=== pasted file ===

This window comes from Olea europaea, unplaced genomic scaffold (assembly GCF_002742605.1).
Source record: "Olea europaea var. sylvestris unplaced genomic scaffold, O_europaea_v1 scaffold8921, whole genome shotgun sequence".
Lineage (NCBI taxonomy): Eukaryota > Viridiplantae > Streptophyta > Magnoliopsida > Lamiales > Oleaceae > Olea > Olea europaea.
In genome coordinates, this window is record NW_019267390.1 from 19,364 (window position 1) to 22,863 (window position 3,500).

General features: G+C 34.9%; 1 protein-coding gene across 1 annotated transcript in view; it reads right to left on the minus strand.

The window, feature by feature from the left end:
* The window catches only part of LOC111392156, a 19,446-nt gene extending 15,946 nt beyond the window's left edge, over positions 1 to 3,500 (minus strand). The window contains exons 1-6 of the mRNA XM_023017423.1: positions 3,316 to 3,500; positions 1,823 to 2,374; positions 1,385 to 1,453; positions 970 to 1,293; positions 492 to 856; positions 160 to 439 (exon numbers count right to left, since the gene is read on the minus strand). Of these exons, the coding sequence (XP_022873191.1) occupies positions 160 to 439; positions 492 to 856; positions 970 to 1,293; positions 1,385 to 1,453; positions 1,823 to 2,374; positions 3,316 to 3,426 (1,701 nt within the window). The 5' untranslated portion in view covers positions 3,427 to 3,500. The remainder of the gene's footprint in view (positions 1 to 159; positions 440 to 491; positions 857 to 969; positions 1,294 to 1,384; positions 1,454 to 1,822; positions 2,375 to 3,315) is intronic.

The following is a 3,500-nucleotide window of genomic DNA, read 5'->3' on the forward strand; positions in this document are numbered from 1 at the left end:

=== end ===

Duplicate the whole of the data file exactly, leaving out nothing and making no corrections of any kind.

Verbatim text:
This window comes from Olea europaea, unplaced genomic scaffold (assembly GCF_002742605.1).
Source record: "Olea europaea var. sylvestris unplaced genomic scaffold, O_europaea_v1 scaffold8921, whole genome shotgun sequence".
Lineage (NCBI taxonomy): Eukaryota > Viridiplantae > Streptophyta > Magnoliopsida > Lamiales > Oleaceae > Olea > Olea europaea.
In genome coordinates, this window is record NW_019267390.1 from 19,364 (window position 1) to 22,863 (window position 3,500).

General features: G+C 34.9%; 1 protein-coding gene across 1 annotated transcript in view; it reads right to left on the minus strand.

The window, feature by feature from the left end:
* The window catches only part of LOC111392156, a 19,446-nt gene extending 15,946 nt beyond the window's left edge, over positions 1 to 3,500 (minus strand). The window contains exons 1-6 of the mRNA XM_023017423.1: positions 3,316 to 3,500; positions 1,823 to 2,374; positions 1,385 to 1,453; positions 970 to 1,293; positions 492 to 856; positions 160 to 439 (exon numbers count right to left, since the gene is read on the minus strand). Of these exons, the coding sequence (XP_022873191.1) occupies positions 160 to 439; positions 492 to 856; positions 970 to 1,293; positions 1,385 to 1,453; positions 1,823 to 2,374; positions 3,316 to 3,426 (1,701 nt within the window). The 5' untranslated portion in view covers positions 3,427 to 3,500. The remainder of the gene's footprint in view (positions 1 to 159; positions 440 to 491; positions 857 to 969; positions 1,294 to 1,384; positions 1,454 to 1,822; positions 2,375 to 3,315) is intronic.

The following is a 3,500-nucleotide window of genomic DNA, read 5'->3' on the forward strand; positions in this document are numbered from 1 at the left end: